It has been a while since I profiled one of the artifacts owned by the Annapolis Heritage Society. I figured that I would venture into our Age of Sail in Annapolis County exhibit and see what caught my eye.
The Annapolis Royal region has historically had a very strong connection to the sea. Stories abound about the early Mi'kmaq who would canoe across the Bay of Fundy. The Acadians established and maintained trading relations with New England as well as Europe. None of this would have been possible without sailing vessels. In the nineteenth century, a period known as the golden age of sail, the economic lifeblood of this region was the water. Everyone from shipbuilders and fishermen to farmers and manufacturers relied on ships to get their products to market. As such, ships were very common along the Annapolis Royal waterfront.
At the end of the nineteenth century, the diamond T house flag of the Troop Fleet would have been known and respected in most of the world's major ports. In 1840 Granville Ferry native Jacob Valentine Troop (1809-1881) moved from his home in Nova Scotia to Saint John New Brunswick. When he arrived he quickly opened a general store on the North Market Wharf. Troop soon began to dabble in shipping. Like most merchants of the time he would send products like lumber and salt fish to the Caribbean and in return load his vessels with sugar and. Troop's next step took him from chartering ships to building and owning them. This was a highly profitable venture as there was a wave of economic prosperity in shipping at the end of the nineteenth century. By 1890, Troop and his sons had become the Maritimes most prominent family owned shipping company. At one point they had more than 100 vessels sailing under their flag.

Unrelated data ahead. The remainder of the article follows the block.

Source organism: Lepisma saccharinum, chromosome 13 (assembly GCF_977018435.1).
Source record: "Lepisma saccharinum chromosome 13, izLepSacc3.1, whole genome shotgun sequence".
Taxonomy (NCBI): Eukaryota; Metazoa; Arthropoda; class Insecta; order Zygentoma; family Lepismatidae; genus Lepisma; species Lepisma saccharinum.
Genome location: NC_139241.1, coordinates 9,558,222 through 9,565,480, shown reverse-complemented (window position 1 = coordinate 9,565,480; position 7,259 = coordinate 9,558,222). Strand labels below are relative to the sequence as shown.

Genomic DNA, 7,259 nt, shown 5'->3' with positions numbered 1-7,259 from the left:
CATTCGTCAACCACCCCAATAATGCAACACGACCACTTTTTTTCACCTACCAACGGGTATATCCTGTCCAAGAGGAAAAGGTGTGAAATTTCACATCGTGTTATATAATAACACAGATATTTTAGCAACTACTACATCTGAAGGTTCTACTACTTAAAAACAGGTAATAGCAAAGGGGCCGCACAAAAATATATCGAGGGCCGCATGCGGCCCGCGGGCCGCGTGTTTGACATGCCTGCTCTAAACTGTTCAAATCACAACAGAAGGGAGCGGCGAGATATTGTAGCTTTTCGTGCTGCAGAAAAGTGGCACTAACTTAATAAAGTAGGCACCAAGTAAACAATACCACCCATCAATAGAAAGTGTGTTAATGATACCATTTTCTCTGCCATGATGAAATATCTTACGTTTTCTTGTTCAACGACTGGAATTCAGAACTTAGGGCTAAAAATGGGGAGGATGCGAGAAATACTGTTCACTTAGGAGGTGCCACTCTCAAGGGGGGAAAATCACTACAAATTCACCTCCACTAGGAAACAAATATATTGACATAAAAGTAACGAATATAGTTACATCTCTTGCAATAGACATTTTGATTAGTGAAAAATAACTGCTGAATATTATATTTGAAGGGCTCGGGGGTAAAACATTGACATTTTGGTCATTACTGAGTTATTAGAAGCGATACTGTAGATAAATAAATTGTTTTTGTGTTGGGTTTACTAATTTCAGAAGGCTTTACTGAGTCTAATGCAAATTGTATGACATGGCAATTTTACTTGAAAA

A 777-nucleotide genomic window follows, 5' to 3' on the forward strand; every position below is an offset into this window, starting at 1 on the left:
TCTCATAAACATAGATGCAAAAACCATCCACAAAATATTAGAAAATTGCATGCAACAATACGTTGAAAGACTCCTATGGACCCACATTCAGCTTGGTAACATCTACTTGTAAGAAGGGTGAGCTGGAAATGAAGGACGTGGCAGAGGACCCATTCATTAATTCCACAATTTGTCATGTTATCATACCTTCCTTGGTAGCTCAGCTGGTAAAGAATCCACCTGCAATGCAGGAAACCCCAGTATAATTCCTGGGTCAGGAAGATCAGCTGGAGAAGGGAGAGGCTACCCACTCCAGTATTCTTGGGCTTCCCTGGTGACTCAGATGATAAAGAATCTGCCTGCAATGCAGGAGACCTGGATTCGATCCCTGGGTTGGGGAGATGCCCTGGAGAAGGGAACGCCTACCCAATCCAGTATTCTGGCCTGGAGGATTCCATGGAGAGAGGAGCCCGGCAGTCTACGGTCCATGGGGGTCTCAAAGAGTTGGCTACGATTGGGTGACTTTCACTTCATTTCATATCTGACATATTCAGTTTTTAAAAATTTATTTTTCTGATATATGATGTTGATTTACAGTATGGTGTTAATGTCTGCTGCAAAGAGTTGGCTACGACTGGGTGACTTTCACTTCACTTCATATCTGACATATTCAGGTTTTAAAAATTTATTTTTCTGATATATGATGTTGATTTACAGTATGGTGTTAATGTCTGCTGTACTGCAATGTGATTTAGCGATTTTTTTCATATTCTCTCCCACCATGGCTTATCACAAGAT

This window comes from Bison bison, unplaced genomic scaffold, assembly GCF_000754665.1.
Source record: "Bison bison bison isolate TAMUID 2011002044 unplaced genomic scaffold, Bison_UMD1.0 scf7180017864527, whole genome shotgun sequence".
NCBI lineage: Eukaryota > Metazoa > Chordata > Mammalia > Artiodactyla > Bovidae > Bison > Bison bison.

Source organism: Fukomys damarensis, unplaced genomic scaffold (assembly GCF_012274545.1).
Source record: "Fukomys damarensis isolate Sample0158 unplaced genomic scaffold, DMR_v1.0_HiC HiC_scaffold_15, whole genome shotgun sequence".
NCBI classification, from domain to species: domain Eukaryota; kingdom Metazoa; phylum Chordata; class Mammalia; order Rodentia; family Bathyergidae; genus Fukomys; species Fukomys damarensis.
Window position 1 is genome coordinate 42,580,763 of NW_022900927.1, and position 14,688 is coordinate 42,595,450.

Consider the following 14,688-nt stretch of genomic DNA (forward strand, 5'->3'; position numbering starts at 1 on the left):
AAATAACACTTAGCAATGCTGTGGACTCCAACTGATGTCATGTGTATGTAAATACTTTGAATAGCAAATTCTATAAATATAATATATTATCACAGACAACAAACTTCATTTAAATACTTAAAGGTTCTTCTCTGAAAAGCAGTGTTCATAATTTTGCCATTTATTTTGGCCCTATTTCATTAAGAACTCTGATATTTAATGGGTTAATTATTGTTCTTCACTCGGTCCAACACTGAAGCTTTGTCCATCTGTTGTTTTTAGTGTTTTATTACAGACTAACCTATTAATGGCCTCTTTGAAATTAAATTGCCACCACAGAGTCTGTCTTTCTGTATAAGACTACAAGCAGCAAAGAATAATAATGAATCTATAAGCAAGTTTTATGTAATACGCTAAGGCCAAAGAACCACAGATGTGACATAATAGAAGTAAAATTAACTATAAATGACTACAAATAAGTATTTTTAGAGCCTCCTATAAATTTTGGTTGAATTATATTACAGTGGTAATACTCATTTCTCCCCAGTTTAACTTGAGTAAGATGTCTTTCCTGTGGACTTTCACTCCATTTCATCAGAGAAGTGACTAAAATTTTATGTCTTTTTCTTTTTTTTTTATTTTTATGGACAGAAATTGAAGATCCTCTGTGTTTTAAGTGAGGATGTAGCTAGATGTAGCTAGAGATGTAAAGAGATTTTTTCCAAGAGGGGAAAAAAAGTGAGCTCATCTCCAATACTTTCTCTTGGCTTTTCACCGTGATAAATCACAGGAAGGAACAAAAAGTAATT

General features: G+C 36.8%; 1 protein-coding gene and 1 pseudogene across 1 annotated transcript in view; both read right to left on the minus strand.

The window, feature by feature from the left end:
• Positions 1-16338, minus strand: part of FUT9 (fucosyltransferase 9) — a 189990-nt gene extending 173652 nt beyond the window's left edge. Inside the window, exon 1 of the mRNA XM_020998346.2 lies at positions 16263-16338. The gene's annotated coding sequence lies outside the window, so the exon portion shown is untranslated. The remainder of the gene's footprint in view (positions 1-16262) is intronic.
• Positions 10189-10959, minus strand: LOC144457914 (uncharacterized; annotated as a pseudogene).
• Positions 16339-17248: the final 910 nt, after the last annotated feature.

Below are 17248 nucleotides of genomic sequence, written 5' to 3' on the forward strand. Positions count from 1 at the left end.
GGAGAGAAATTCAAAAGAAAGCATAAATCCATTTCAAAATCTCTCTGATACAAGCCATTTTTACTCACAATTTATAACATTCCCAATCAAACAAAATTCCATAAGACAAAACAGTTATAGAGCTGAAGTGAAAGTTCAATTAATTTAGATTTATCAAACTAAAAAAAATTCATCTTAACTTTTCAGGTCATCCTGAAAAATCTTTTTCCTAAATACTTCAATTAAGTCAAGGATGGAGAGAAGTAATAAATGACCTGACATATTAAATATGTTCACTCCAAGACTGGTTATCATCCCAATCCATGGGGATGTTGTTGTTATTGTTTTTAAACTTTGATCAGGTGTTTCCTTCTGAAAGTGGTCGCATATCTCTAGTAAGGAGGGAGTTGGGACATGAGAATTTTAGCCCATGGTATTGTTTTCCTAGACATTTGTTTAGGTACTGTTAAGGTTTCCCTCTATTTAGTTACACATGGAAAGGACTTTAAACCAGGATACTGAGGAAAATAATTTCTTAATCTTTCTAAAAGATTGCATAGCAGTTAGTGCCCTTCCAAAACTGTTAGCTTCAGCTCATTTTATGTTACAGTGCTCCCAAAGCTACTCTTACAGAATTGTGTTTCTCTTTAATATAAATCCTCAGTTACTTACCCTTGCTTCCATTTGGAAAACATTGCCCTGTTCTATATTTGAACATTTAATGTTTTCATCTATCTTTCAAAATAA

The flag itself measures about 60cm X 90cm (2X3 feet). It is made from one piece of silk and the colours have been dyed directly onto it. This piece does require some minor conservation as it has some areas of loss and it could use rebacking as well as additional support.
The Crown Jewel, which is the other image featured in this post, was one of the Troop vessels. If you look carefully at the flag flying at the top of the main mast, it is the same style as the one at the top of this post. This painting is also located at the O'Dell House Museum.
All for now,